UCLA neuroscientists have discovered precisely where and how to electrically stimulate the human brain to enhance people's recollection of distinct memories. People with epilepsy who received low-current electrical pulses showed a significant improvement in their ability to recognize specific faces and ignore similar ones.
Eight of nine patients' ability to recognize the faces of specific people improved after receiving electrical pulses to the right side of the brain's entorhinal area, which is critical to learning and memory. However, electrical stimulation delivered to the left side of the region, tested on four other people, resulted in no improvement in the patient's recall.
The study, led by Itzhak Fried, MD, PhD '81, professor of neurosurgery, and Nanthia Suthana, PhD '09 (FEL '12), assistant professor-in-residence in neurosurgery, builds on 2012 research at UCLA demonstrating that human memory can be strengthened by electrically stimulating the brain's entorhinal cortex.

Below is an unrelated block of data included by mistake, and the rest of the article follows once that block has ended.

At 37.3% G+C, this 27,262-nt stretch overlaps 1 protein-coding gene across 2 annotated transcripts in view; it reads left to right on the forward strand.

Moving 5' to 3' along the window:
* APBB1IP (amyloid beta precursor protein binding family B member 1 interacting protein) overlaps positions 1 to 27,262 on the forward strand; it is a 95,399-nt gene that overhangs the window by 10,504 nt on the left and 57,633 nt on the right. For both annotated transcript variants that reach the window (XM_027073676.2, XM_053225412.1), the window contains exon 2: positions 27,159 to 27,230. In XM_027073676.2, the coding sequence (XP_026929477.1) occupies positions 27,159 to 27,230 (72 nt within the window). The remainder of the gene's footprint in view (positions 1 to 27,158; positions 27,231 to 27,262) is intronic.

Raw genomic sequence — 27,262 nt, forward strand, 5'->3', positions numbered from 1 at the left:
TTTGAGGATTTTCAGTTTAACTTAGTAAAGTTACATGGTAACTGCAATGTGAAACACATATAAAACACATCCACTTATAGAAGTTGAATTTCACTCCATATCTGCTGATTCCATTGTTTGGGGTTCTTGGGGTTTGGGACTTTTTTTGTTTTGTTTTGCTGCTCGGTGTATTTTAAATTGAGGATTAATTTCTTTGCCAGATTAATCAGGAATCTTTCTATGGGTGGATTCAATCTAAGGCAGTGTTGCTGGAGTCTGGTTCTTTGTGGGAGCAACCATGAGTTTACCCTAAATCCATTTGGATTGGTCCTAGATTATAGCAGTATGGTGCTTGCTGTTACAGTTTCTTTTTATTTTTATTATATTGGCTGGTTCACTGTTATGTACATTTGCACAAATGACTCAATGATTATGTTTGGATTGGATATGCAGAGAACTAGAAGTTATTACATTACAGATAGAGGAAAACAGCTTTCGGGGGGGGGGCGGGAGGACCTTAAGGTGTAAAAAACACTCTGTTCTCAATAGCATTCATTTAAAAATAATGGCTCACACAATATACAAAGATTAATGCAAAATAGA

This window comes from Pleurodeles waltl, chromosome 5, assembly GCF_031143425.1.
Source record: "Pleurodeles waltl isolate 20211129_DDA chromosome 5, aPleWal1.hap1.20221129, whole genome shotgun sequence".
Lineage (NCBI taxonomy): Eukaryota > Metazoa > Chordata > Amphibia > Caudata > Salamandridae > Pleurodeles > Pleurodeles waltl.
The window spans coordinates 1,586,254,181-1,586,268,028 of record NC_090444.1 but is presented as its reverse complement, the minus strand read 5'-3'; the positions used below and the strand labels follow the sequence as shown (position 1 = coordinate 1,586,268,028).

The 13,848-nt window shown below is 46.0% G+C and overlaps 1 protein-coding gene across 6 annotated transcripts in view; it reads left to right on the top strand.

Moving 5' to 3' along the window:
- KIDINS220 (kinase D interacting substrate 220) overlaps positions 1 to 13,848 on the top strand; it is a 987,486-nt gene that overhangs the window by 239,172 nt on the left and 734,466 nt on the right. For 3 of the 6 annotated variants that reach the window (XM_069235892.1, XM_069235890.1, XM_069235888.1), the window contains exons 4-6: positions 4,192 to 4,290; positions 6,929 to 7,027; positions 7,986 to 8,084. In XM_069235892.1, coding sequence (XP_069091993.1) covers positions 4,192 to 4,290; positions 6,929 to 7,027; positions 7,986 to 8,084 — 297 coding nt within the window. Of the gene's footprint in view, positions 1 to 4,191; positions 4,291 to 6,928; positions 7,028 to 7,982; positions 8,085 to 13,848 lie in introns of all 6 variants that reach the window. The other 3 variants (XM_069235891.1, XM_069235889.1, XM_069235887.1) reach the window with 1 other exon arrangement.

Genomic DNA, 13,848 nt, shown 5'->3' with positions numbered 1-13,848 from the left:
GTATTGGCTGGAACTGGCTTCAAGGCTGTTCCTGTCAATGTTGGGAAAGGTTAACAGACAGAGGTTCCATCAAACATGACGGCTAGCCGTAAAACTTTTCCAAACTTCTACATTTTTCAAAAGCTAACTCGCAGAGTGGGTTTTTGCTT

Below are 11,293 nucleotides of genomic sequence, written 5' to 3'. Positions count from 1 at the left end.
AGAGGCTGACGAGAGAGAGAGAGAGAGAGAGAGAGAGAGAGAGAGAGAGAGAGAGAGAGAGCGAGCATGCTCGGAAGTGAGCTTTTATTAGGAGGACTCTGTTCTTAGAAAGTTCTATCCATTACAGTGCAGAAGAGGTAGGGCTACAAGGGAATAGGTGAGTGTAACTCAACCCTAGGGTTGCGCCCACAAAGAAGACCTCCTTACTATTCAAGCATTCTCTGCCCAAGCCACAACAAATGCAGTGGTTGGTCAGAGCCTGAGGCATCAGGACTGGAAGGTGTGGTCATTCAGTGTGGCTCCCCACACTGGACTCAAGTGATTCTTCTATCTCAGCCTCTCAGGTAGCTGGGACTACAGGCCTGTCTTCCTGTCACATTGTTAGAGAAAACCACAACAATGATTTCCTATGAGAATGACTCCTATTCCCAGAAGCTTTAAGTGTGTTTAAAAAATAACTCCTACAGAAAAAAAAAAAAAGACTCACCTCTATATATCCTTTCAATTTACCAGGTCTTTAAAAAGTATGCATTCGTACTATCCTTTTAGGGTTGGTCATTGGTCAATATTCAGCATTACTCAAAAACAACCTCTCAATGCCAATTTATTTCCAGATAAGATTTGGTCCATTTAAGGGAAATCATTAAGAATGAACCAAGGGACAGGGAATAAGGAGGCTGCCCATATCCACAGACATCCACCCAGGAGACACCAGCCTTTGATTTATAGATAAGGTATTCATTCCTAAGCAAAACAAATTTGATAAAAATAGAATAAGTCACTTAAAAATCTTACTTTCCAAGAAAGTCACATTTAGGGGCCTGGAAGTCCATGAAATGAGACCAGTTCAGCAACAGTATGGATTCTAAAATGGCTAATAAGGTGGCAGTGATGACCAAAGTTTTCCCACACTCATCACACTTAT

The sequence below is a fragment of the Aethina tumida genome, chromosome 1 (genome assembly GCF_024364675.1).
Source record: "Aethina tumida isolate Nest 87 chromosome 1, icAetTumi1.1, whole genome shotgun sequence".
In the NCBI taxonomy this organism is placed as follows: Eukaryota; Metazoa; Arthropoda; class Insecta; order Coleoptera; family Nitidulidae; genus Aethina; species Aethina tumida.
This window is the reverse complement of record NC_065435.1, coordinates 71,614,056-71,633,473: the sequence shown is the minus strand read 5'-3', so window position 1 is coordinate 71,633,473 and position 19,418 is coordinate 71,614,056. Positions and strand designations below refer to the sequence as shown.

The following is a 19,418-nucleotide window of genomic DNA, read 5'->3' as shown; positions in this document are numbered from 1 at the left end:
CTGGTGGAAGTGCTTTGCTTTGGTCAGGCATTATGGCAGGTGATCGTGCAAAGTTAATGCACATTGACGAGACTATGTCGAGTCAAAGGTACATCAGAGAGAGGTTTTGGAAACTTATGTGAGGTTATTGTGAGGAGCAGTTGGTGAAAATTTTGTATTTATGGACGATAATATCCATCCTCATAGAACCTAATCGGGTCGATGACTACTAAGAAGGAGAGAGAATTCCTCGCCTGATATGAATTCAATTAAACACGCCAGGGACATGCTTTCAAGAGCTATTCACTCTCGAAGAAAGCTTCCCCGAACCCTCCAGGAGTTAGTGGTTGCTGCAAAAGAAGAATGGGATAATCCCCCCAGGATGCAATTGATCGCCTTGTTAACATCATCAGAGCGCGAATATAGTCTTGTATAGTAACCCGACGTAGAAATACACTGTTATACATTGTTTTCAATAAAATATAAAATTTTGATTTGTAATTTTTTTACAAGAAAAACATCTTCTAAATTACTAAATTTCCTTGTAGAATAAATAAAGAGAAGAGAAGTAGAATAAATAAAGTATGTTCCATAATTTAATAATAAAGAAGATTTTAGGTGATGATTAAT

The researchers followed 13 people with epilepsy who had ultrafine wires implanted in their brains to pinpoint the origin of their seizures. The team monitored the wires to record neuron activity as memories were formed, then sent a specific pattern of quick pulses back into the entorhinal area. Using the ultrafine wires allowed researchers to target the stimulation but use a voltage as low as one-tenth to one-fifth as strong as had been used in previous studies.
The study suggests that even low currents of electricity can affect the brain circuits that control memory and human learning. It also illustrates the importance of precisely targeting the stimulation to the right entorhinal region. Other studies that applied stimulation over a wide swath of brain tissue have produced conflicting results. Electrical stimulation could offer promise for treating memory disorders such as Alzheimer's disease.
“Theta-burst Microstimulation in the Human Entorhinal Area Improves Memory Specificity,” eLife, October 24, 2017